// Could accidentally be written with a parameter instead of a tag!
    // Parameter::Modulation as i64 would also work but could have 
    // unintended effects if the numbers did not match
    Tag::Modulation as i64,  
    self.parameters.get_parameter(Parameter::Modulation as i32) as f64,
);

We can now write:

// We always specify a `Tag` and the function ensures it is used correctly
self.set_tag_with_param(Tag::Modulation, Parameter::Modulation);

Putting it all together

We now have the building blocks needed to understand how things work in context. Replace your lib.rs file with the following:

src/lib.rs
mod params;

use fundsp::hacker::*;
use num_derive::FromPrimitive;
use params::{Parameter, Parameters};
use std::{convert::TryFrom, sync::Arc, time::Duration};
use vst::prelude::*;
use wmidi::{Note, Velocity};

struct Synthy {
    audio: Box<dyn AudioUnit64 + Send>,
    note: Option<(Note, Velocity)>,
    parameters: Arc<Parameters>,
    // ------------- //
    // 1. New fields //
    // ------------- //
    enabled: bool,
    sample_rate: f32,
    time: Duration,
}

impl Plugin for Synthy {
    #[allow(clippy::precedence)]
    fn new(_host: HostCallback) -> Self {
        // ------------------------------ //
        // 2. Removal of Parameters::Freq //
        // ------------------------------ //
        let Parameters { modulation } = Parameters::default();

        let freq = || tag(Tag::Freq as i64, 440.);
        let modulation = || tag(Tag::Modulation as i64, modulation.get() as f64);

        // ---------------------- //
        // 3. Envelope generation //
        // ---------------------- //
        let offset = || tag(Tag::NoteOn as i64, 0.);
        let env = || offset() >> envelope2(|t, offset| downarc((t - offset) * 2.));

        let audio_graph =
            freq() >> sine() * freq() * modulation() + freq() >> env() * sine() >> split::<U2>();

        Self {
            audio: Box::new(audio_graph) as Box<dyn AudioUnit64 + Send>,
            parameters: Default::default(),
            note: None,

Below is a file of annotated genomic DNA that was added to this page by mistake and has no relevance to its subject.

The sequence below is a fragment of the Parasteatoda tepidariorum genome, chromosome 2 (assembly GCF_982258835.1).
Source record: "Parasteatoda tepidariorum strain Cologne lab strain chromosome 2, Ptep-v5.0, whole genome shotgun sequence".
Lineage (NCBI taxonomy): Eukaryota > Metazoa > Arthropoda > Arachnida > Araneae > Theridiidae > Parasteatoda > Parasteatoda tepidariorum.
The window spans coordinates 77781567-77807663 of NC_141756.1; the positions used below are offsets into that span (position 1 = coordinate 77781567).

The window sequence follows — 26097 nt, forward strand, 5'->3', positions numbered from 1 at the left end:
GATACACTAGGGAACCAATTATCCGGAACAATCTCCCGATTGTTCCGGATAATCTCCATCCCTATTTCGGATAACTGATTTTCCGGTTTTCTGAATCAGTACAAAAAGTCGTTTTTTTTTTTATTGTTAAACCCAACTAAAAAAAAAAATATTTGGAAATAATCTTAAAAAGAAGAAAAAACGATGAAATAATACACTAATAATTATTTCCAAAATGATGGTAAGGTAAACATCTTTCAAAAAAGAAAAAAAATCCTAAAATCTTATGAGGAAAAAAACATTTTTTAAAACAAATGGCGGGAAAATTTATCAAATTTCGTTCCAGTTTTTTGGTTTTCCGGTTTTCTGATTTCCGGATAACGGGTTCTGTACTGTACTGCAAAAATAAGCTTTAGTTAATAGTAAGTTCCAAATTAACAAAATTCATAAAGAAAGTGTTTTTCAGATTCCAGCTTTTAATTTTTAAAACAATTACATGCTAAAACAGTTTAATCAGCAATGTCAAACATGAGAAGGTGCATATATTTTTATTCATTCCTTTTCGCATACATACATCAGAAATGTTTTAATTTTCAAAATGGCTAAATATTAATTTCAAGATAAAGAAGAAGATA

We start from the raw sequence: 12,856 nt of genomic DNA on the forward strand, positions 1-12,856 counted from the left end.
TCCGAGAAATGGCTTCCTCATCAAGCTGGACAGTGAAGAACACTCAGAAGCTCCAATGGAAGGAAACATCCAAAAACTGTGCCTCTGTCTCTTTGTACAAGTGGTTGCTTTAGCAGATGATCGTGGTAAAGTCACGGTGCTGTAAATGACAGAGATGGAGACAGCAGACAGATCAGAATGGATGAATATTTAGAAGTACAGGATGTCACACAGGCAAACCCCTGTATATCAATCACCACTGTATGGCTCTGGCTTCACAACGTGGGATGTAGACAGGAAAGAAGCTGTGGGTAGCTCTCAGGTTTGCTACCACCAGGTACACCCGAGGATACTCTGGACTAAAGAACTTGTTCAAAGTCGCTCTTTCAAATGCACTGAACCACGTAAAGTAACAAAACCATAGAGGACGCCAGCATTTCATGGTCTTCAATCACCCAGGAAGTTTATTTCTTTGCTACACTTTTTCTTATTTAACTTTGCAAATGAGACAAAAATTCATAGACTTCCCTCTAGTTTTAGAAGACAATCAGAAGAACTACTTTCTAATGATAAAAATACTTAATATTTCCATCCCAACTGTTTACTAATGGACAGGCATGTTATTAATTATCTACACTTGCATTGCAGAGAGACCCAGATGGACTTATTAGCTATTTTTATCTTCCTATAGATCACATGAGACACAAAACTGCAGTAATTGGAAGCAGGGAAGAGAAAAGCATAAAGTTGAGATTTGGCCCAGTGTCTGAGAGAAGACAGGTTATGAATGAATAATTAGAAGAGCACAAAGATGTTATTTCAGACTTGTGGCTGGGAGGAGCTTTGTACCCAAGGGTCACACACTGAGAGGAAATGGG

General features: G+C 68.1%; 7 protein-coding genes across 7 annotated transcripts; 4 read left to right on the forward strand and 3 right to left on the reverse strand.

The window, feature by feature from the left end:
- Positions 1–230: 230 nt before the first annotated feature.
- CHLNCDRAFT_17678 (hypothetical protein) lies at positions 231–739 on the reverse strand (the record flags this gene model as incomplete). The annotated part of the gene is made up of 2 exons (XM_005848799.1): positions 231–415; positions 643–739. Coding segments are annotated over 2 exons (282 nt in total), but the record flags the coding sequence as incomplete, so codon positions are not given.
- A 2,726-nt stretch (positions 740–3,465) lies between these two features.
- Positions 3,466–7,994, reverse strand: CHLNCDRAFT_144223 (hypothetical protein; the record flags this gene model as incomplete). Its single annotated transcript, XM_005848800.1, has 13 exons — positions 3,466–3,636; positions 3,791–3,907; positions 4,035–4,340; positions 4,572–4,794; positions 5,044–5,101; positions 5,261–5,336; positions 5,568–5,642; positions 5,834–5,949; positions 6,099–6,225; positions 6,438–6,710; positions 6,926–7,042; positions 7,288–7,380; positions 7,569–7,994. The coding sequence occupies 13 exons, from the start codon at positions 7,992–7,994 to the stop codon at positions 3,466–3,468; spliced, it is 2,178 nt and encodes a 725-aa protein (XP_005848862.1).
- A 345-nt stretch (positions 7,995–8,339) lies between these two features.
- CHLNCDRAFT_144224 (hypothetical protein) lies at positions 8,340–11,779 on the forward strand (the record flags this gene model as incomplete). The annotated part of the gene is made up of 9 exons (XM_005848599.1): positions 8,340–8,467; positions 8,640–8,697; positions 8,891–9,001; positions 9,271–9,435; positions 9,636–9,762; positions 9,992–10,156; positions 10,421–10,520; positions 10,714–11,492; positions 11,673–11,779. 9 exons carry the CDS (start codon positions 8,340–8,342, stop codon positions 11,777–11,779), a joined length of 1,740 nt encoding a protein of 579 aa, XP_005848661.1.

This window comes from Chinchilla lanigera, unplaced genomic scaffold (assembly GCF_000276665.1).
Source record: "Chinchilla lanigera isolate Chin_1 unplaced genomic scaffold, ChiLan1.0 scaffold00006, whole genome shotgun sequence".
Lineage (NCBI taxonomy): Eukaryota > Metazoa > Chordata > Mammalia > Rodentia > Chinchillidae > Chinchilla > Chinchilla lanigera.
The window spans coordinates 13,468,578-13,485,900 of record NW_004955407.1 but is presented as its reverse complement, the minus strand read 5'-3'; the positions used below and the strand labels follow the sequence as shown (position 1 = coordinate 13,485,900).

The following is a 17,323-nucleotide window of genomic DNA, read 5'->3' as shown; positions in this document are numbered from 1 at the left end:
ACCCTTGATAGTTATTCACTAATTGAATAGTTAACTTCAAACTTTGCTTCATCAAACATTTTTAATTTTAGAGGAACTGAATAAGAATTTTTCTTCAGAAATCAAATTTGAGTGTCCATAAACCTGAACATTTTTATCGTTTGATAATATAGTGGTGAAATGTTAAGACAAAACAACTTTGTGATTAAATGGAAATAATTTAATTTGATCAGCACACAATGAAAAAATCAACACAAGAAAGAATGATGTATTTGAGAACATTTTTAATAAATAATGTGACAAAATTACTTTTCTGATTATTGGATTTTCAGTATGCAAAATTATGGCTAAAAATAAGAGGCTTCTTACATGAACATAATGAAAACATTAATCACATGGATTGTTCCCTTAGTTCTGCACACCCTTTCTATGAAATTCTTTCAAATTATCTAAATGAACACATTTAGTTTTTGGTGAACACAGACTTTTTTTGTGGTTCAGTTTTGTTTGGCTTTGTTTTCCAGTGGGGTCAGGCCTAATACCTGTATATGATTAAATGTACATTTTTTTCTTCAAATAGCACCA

time: Duration::default(),
            sample_rate: 41_000f32,
            enabled: false,
        }
    }

    // --------------------------- //
    // 4. Changing to 1 parameters //
    // --------------------------- //
    fn get_info(&self) -> Info {
        Info {
            name: "synthy".into(),
            vendor: "rusty".into(),
            unique_id: 128956,
            category: Category::Synth,
            inputs: 0,
            outputs: 2,
            parameters: 1,
            ..Info::default()
        }
    }

    fn get_parameter_object(&mut self) -> Arc<dyn PluginParameters> {
        Arc::clone(&self.parameters) as Arc<dyn PluginParameters>
    }

    fn process(&mut self, buffer: &mut AudioBuffer<f32>) {
        let (_, mut outputs) = buffer.split();
        if outputs.len() == 2 {
            let (left, right) = (outputs.get_mut(0), outputs.get_mut(1));
            for (left_chunk, right_chunk) in left
                .chunks_mut(MAX_BUFFER_SIZE)
                .zip(right.chunks_mut(MAX_BUFFER_SIZE))
            {
                let mut left_buffer = [0f64; MAX_BUFFER_SIZE];
                let mut right_buffer = [0f64; MAX_BUFFER_SIZE];

                self.set_tag_with_param(Tag::Modulation, Parameter::Modulation);

                if let Some((note, ..)) = self.note {
                    self.set_tag(Tag::Freq, note.to_freq_f64())
                }

                if self.enabled {
                    // -------------- //
                    // 5. Timekeeping //
                    // -------------- //
                    self.time += Duration::from_secs_f32(MAX_BUFFER_SIZE as f32 / self.sample_rate);
                    self.audio.process(
                        MAX_BUFFER_SIZE,
                        &[],
                        &mut [&mut left_buffer, &mut right_buffer],